My mom has Alzheimer's. I'm the only family member who assists my dad with my mom's needs. I spend four days a week and every other weekend at their home. I'll do whatever I can to be there for them. The problem is that my dad fights me on every suggestion I offer. He doesn't want anything to change their lives. I observe what triggers my mom's behavioral problems and what makes her agitated. Some of the solutions are often simple ones, but my dad isn't open to my suggestions. This situation makes things more difficult and more frustrating than it has to be. His time with my mom is very difficult and very wearing on him. I tried giving him books about the disease but he doesn't read them. I was hoping that he may learn by example and watch to see what I do for mom to keep her calm, but that doesn't seem to work either. He wants to continue doing the things they once used to do together. My mom has no interest in these things anymore. Do you have any recommendations? [ 05/02/12 ]
You already stated the root cause of the problem you face with your father: he doesn't want anything to change. It sounds as though your father has not fully come to terms with your mother's diagnosis, and is still in denial over her condition. This is a completely normal reaction to learning that a loved one has the disease. Hence the resistance you encounter in working with your father and his unwillingness to accept that your mother is no longer willing or able to do the things she once did. Your father may also be grieving for the loss of the person your mother once was. This grief can prompt frustration and anger, and you are an easy target to take out his frustrations upon.
Your attempts to accommodate your father's role as a caregiver, as well as being a good caregiver yourself, are quite commendable. However, it is also possible that your caregiving efforts are angering your father. Again, as you noted, your father doesn't want anyone to change their lives. This resistance to "outside" help is not an uncommon reaction for the patient, or in this case the patient's spouse, because it requires that the patient (or her spouse) admit that they need help and that their lives will forever be different. Therefore, unless your father is physically incapable of caring for your mother, then it may actually help to let him take a more active role in your mother's care. Your father may feel sidelined by your good intentions. Perhaps he feels that you have usurped his rightful role as primary caregiver. Encouraging him to participate more in your mother's day-to-day care could aide in making him more accepting of her condition. This might mean that you visit them less, or else busy yourself with "household" chores (laundry, cleaning, cooking, etc.) instead of directly caring for your mother while you are there. Allow him to make some mistakes on his own. He needs to learn. Yes, this may cause your mother to become more agitated at times, and you will have to use your best judgment as to when to step in to assist. But in the long run it might help to reduce the friction in your current relationship with your father.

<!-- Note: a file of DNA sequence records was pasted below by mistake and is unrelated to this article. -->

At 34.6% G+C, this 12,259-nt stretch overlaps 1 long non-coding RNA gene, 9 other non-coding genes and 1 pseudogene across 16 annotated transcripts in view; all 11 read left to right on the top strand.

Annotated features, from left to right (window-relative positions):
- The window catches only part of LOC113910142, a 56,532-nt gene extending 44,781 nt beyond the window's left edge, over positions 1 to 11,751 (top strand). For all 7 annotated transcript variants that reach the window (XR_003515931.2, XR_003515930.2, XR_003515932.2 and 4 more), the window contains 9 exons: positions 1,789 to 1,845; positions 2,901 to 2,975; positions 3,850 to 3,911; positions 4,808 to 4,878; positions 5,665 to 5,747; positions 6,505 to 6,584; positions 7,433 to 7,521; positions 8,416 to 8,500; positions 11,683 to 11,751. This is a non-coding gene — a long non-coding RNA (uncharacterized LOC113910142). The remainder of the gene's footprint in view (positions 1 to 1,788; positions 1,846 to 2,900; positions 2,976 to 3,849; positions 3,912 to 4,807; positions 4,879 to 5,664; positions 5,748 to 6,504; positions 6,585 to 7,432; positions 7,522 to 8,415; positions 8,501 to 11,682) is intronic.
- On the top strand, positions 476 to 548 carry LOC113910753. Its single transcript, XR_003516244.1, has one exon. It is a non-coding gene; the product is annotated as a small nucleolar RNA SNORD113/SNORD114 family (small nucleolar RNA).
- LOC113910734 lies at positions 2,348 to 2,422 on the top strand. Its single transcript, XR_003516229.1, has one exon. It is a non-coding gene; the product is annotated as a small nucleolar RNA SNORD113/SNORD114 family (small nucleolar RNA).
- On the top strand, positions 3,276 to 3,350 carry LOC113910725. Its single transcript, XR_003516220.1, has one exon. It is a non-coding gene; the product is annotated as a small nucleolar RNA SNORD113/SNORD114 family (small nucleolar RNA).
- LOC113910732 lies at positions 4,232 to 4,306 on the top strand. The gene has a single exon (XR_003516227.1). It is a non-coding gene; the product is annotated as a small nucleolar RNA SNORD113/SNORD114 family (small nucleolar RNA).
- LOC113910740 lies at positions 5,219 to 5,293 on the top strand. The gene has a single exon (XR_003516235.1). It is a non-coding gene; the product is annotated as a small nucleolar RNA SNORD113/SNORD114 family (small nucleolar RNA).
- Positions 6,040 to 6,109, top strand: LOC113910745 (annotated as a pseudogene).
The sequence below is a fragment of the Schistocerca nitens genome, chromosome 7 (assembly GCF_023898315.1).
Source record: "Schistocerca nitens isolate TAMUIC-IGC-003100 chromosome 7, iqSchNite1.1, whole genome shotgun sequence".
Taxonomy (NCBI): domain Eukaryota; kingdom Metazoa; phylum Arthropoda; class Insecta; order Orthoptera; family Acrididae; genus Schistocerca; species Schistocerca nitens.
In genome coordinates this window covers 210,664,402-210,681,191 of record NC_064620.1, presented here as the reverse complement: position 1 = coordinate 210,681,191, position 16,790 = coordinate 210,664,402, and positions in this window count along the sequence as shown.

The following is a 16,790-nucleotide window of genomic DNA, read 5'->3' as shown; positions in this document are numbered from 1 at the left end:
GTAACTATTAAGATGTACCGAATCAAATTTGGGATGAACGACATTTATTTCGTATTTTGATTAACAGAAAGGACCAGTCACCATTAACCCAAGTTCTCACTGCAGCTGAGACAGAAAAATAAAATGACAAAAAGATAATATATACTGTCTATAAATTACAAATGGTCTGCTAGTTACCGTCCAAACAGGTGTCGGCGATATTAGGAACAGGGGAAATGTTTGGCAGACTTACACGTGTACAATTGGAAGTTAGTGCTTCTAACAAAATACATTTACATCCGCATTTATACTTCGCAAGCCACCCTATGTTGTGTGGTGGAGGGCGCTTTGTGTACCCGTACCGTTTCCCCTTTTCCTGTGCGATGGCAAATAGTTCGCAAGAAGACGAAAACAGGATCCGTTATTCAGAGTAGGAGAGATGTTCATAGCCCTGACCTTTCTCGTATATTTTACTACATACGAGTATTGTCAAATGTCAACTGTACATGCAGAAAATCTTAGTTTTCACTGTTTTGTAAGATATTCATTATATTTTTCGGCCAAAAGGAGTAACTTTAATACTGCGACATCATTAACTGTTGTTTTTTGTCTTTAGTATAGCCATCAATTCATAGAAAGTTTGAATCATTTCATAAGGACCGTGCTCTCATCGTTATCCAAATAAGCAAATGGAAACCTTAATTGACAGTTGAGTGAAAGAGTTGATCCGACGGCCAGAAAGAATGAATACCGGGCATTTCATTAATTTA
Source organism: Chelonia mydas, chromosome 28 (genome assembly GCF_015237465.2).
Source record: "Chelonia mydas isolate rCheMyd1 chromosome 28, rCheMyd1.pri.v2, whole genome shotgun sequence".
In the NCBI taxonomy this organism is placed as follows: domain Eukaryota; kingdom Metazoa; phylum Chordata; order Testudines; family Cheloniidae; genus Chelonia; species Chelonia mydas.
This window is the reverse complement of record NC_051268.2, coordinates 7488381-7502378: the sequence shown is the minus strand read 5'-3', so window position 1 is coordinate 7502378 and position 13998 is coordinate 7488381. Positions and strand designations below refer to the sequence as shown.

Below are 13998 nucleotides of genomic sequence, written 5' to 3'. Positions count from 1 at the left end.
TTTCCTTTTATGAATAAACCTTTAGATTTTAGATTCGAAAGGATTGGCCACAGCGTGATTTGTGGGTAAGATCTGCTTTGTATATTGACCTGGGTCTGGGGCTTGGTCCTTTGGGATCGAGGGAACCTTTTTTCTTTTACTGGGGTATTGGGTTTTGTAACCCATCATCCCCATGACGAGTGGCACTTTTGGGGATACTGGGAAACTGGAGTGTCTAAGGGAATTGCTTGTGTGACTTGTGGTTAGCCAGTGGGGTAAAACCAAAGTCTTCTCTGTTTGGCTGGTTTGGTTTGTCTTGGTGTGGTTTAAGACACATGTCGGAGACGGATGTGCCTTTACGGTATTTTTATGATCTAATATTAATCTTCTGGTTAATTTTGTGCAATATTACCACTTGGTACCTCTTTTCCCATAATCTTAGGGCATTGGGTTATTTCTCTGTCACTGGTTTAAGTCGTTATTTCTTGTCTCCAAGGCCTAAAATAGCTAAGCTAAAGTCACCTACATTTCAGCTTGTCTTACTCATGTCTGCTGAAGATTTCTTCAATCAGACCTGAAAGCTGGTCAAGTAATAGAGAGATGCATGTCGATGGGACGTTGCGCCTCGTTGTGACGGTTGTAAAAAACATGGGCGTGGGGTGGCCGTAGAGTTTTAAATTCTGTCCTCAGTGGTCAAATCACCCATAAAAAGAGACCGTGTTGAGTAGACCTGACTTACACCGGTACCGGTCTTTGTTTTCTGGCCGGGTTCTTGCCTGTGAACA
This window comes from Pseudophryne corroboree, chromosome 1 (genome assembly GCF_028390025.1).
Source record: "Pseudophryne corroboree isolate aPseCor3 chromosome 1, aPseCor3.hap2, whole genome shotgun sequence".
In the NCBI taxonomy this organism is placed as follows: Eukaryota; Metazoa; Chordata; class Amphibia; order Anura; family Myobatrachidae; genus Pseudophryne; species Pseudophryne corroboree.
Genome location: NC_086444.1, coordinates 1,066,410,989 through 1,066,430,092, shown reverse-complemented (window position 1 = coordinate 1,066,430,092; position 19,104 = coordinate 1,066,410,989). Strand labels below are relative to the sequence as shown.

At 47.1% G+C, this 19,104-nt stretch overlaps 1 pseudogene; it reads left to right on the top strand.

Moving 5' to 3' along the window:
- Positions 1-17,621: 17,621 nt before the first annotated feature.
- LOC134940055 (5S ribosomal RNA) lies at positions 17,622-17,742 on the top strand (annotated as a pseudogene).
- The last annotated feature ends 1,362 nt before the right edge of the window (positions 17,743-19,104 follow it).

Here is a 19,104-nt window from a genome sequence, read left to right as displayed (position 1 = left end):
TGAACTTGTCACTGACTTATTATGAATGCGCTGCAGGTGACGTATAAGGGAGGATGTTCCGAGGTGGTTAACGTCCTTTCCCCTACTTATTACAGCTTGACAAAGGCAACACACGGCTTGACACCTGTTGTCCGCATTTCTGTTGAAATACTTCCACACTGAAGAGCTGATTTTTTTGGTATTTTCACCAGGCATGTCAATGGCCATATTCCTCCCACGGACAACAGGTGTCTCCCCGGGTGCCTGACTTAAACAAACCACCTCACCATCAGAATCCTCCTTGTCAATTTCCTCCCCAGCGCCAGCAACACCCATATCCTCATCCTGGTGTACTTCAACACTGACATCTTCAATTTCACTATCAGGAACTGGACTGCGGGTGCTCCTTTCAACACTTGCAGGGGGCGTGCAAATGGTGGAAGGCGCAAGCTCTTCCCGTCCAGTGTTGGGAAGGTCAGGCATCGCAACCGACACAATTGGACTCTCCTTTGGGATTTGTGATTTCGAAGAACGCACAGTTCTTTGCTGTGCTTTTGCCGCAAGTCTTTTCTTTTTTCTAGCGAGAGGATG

Since your father is resistant to reading books, try encouraging him to join a caregiver support group in your area. Usually I would recommend that you attend with him, but in this instance he might be better served to go by himself. He may, for example, want to talk about his frustrations with his wife's disease, and there are things that he may not want his daughter to hear (in some instances, he may find it easier to talk to complete strangers than to his own family). Alternatively, perhaps your father would be more amenable to watching a video, instead of reading a book, on caregiving tips and/or about how Alzheimer's disease can affect peoples' lives. Videos such as these can be found on our website, on the internet, or at your local library.
And although it may seem counterintuitive, you might want to consider hiring a professional caregiver to assist with your mother's care. Even with all the help you provide it is possible that your father may still feel overwhelmed. It is conceivable that your father may respond better to a hired caregiver's advice than to your advice when it comes to dealing with your mother's care. Along these lines, you can also try talking to your mother's physician about the issue. Hearing the same suggestions that you have made, but instead coming from a medical professional such as a doctor or nurse, might be more helpful in getting information through to your father than anything else.
It is also possible that your father may be suffering from mild depression. Encourage him to schedule a check-up with his regular physician "just to make sure everything is okay. "After all," you can say, "you need to be in good health yourself if you want to be able to take good care of mom."